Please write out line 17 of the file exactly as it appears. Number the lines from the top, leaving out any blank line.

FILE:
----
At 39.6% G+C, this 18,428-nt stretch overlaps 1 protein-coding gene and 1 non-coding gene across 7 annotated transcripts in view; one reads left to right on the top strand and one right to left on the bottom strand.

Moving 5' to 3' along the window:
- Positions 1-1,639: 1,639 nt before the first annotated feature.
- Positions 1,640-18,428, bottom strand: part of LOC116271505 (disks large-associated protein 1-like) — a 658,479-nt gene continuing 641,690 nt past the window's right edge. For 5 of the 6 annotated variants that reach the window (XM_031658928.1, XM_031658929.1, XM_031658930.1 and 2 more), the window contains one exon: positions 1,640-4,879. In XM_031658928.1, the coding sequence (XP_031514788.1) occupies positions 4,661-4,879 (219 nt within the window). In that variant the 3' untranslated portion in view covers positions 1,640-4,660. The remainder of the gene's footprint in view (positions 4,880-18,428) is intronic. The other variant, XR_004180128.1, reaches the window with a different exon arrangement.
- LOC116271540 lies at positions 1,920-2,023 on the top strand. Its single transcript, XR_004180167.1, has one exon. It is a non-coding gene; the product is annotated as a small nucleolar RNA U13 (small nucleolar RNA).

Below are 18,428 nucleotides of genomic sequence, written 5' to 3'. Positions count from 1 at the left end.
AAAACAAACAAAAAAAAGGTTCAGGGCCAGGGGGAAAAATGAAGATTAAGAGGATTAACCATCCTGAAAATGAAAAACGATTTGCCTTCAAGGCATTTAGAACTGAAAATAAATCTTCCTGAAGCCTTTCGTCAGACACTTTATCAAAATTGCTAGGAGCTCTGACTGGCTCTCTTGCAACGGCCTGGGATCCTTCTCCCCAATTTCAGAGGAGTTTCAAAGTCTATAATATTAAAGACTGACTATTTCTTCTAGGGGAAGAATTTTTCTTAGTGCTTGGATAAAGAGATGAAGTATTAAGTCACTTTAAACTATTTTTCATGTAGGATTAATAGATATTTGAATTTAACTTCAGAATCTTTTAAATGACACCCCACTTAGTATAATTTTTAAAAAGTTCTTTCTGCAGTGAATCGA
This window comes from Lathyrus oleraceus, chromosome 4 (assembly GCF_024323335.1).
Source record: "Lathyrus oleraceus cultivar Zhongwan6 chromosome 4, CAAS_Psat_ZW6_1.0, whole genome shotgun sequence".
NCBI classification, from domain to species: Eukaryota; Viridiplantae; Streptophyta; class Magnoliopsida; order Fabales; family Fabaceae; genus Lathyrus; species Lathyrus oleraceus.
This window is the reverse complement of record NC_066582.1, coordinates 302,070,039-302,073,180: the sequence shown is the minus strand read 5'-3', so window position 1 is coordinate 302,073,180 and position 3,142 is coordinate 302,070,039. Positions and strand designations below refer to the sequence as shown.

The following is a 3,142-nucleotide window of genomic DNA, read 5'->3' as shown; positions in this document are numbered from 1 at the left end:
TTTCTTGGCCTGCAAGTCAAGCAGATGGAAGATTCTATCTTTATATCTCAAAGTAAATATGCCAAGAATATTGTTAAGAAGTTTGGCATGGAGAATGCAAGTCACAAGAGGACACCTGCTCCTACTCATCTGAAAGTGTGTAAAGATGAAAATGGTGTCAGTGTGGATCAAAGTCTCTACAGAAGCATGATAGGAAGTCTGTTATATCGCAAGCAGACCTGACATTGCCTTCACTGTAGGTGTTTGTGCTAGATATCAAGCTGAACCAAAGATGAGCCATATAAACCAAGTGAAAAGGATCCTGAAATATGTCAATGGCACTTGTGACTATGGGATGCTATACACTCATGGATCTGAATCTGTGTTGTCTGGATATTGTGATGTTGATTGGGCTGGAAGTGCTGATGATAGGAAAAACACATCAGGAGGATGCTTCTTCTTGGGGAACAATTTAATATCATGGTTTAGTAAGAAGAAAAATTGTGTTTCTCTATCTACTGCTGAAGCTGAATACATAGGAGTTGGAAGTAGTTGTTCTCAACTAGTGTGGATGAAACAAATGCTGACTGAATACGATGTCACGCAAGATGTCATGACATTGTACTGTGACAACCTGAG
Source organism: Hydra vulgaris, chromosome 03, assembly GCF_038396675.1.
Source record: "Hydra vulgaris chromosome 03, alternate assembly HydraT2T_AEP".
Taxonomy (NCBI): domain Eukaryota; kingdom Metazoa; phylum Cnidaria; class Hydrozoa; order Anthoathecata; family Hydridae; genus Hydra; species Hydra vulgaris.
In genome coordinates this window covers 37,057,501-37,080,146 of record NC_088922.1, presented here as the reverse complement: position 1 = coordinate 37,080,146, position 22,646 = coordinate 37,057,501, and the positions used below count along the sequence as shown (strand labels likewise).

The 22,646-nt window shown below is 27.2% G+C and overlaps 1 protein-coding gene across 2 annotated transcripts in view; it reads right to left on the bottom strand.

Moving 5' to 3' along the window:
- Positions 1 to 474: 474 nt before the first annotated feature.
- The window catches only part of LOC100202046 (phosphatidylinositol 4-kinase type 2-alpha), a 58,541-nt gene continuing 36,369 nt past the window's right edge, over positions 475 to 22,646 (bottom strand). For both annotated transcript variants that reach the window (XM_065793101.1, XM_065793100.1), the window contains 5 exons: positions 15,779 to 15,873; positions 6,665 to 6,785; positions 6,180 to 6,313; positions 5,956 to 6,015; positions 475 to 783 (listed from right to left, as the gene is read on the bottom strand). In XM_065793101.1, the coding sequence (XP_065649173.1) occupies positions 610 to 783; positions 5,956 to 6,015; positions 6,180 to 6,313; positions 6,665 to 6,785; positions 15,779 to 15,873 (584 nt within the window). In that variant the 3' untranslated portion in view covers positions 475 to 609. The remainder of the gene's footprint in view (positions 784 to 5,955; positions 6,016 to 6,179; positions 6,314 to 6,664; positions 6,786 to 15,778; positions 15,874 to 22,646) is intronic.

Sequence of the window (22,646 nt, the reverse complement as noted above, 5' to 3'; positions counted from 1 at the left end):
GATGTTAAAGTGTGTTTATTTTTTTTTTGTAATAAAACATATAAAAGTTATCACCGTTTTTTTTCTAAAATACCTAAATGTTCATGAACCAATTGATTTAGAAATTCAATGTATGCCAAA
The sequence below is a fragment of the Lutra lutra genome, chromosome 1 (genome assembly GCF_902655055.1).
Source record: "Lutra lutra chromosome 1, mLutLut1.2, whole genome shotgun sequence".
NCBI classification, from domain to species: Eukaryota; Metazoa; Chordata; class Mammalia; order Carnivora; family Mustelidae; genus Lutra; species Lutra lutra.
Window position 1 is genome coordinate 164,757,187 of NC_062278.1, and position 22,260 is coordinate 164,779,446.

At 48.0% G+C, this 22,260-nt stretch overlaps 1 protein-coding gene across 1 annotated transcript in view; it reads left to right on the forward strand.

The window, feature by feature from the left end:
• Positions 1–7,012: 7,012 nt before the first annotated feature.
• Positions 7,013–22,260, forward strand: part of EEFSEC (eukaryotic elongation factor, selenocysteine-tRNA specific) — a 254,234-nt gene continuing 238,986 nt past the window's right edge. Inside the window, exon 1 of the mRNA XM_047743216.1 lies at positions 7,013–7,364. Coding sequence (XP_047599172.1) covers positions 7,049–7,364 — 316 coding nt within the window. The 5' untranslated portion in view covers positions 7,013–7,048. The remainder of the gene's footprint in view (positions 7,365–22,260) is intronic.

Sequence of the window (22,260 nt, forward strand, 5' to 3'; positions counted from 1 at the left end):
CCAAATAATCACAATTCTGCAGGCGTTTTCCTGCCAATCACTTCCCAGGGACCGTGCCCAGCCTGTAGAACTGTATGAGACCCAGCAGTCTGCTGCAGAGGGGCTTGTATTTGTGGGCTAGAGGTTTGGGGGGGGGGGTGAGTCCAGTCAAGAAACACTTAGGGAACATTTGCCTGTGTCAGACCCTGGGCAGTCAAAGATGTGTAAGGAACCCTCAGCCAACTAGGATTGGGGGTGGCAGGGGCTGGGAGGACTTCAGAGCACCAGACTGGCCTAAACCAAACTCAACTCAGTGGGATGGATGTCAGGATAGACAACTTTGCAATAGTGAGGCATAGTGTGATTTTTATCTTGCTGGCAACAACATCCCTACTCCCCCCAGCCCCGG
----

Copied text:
In genome coordinates this window covers 37,057,501-37,080,146 of record NC_088922.1, presented here as the reverse complement: position 1 = coordinate 37,080,146, position 22,646 = coordinate 37,057,501, and the positions used below count along the sequence as shown (strand labels likewise).